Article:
The one-of-a-kind Italian coupe also impressed, and sold for $1.6 million
One of the highlights of Friday’s Gooding and Company Scottsdale auction was the sale of the 1963 Iso Grifo A/3L prototype. For many in the audience, it was the first time they’d ever seen the car, and the crowd’s electric reaction helped propel the prototype $100k over its high estimate to a hammer price of $1.6 million.
The A/3L was unlike anything the world had ever seen in 1963. Designed by Giotto Bizzarrini and styled by Bertone’s Giorgetto Giugiaro, the car was first revealed at the Turin Motor Show that year. Company owner Renzo Rivolta immediately approved of the prototype – which would lose a number of interesting touches as it went into production.
Unique to the A/3L was a functionally vented fender and bulging rocker panel that extracted heat from the exhaust headers of the Corvette-based V8 driveline. The lower roofline and beltline were raised for the subsequent production run.
After a stint on the show circuit and then as a factory test mule, the A/3L was imported into the U.S. in the early 1970s. Suffering all the typical indignities of a used car, it was repainted in orange and wore a replacement nosepiece from a later-production Grifo.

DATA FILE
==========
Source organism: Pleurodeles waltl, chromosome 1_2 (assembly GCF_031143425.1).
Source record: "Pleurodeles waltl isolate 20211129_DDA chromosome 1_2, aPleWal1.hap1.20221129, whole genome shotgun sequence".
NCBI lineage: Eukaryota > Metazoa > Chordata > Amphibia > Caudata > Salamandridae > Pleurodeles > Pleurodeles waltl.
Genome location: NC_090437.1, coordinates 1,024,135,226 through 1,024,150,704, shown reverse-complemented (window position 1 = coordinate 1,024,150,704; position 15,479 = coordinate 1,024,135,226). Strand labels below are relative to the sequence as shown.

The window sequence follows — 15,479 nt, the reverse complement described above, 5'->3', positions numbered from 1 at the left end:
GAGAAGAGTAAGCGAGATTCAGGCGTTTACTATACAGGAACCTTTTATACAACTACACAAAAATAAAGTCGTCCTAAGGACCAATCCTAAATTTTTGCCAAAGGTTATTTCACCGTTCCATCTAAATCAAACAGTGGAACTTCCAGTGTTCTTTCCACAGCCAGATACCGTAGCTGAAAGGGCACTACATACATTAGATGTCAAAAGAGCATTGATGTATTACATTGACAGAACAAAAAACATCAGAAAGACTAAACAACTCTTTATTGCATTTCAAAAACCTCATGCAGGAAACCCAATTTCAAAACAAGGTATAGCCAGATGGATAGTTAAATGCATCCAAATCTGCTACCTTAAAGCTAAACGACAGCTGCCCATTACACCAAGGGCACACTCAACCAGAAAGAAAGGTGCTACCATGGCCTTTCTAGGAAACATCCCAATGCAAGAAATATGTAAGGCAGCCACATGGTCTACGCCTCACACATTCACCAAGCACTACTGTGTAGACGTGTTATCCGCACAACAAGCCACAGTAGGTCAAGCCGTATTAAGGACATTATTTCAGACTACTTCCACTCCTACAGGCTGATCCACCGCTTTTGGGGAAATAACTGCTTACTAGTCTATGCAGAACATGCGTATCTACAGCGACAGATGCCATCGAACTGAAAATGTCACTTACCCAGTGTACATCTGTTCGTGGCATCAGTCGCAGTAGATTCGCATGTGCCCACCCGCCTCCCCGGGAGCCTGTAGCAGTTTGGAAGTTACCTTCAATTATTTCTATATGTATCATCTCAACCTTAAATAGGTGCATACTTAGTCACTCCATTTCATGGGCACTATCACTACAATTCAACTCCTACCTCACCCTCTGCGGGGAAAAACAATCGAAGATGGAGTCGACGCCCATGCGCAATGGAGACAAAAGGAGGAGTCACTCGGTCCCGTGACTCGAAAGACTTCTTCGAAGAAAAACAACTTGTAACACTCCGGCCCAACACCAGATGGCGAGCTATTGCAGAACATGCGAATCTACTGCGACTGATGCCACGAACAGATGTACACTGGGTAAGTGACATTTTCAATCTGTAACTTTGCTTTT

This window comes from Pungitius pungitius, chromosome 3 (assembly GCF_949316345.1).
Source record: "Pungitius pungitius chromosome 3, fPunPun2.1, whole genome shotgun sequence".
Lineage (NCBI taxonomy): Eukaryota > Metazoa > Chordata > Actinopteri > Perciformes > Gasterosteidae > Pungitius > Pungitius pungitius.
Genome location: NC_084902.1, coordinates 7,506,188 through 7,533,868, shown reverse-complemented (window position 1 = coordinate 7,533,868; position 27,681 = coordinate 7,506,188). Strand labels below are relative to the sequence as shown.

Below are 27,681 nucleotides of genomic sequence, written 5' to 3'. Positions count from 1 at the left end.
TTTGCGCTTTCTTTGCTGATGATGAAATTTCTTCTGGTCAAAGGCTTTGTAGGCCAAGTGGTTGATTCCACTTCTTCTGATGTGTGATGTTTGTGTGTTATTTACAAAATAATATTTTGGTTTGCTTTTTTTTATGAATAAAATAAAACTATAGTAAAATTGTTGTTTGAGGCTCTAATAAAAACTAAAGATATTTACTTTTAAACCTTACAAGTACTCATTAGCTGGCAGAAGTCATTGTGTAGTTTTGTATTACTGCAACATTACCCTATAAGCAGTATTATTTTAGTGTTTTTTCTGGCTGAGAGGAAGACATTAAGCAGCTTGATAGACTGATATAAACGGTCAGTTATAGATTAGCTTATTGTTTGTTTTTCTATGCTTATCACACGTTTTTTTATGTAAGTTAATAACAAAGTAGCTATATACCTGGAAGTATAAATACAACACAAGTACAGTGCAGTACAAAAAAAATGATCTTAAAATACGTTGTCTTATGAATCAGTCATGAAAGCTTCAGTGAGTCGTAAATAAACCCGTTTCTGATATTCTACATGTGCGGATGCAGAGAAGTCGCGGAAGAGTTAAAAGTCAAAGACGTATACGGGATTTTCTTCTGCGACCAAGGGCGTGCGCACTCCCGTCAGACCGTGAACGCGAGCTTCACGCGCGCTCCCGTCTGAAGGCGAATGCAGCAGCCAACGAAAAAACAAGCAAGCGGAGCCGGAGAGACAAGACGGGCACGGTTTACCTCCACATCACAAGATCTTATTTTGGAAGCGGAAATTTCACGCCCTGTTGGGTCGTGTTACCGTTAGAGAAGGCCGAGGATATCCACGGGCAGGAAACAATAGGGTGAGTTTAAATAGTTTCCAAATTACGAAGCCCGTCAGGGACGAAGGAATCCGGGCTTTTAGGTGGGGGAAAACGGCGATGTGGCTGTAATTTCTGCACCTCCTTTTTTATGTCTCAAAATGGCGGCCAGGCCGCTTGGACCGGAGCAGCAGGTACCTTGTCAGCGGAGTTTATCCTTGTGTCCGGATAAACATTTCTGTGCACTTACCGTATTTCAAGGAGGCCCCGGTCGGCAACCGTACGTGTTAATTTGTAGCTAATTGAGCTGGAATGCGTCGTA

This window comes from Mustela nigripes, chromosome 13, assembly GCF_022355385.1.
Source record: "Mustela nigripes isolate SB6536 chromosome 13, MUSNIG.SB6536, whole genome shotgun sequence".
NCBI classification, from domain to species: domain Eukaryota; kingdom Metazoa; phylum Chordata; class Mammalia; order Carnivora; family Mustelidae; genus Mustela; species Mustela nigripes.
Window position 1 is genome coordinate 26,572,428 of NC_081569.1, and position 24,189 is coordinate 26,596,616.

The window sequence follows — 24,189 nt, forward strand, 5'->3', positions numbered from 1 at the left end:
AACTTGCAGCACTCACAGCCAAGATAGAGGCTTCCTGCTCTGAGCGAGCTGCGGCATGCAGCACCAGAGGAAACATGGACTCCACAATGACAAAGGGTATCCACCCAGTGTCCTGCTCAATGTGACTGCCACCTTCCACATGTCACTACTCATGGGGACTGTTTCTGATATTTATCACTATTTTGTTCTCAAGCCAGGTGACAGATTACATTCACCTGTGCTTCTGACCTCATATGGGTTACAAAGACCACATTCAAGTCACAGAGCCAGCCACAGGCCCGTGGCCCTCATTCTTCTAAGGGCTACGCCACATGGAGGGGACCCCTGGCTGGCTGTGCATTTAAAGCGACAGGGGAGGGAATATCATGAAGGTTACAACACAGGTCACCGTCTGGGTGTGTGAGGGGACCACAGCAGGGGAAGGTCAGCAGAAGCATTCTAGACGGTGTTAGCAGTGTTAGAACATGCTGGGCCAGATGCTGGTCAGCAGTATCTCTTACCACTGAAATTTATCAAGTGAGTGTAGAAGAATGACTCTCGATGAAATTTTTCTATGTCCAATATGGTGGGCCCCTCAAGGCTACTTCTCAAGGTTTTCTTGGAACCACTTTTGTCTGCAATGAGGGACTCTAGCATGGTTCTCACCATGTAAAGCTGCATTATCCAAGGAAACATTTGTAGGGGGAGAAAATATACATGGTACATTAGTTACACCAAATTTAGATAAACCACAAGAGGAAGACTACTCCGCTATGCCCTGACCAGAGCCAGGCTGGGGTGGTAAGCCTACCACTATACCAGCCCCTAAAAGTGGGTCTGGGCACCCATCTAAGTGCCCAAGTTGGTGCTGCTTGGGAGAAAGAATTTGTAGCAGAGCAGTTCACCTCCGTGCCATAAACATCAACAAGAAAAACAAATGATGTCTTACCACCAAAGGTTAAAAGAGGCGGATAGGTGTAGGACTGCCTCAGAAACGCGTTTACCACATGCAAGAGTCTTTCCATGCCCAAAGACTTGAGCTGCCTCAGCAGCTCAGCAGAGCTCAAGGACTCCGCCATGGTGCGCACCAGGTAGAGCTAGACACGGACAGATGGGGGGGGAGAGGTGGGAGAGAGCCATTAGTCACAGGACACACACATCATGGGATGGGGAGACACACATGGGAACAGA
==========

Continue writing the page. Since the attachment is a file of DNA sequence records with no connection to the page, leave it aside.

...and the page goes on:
A few years later, Winston Goodfellow – a noted classic car author and founder of the Iso/Bizzarrini Owners Club – discovered the car showing 50,000 original kilometers, which is about 31,000 miles.
Goodfellow told friend and Pebble Beach Concours d’Elegance judge John Ling about the discovery. Ling purchased the A/3L and commenced a full restoration at his Wisconsin shop, Silverstone Restorations. Scott Grundfor from Grundfor Restorations used a CAD computer system to fabricate the original nose shape from period photographs.
Exquisitely restored to its original Turin Motor Show configuration, the A3/L was presented at the 1989 Pebble Beach Concours d’Elegance, where it won a class award and the Gwenn Graham Memorial Trophy for Most Elegant Closed Car – the first time the prize had ever been awarded to a postwar automobile. Returning to Pebble Beach in 1995, it won First in Class.
The 28th lot to cross the block on Friday, the A/3L was part of a streak of the first 31 cars (interrupted only by a no-sale of a 1965 Jaguar E-Type) to find new owners on the first day of the auction. Sixty-seven total lots sold on Friday, with only 10 no-sales and one withdrawal.
Unfortunately, three of those no-sales were big ticket items: a 1956 Jaguar D-Type failed to sell at $8.85 million, a 1958 Ferrari 250 GT Series I Cabriolet didn’t meet reserve at $6.4 million, and a 1961 Ferrari Series II Cabriolet was close-but-no-cigar at $1.35 million.
The second day of the auction begins Saturday at 11 A.M. MST, and will be live-streamed.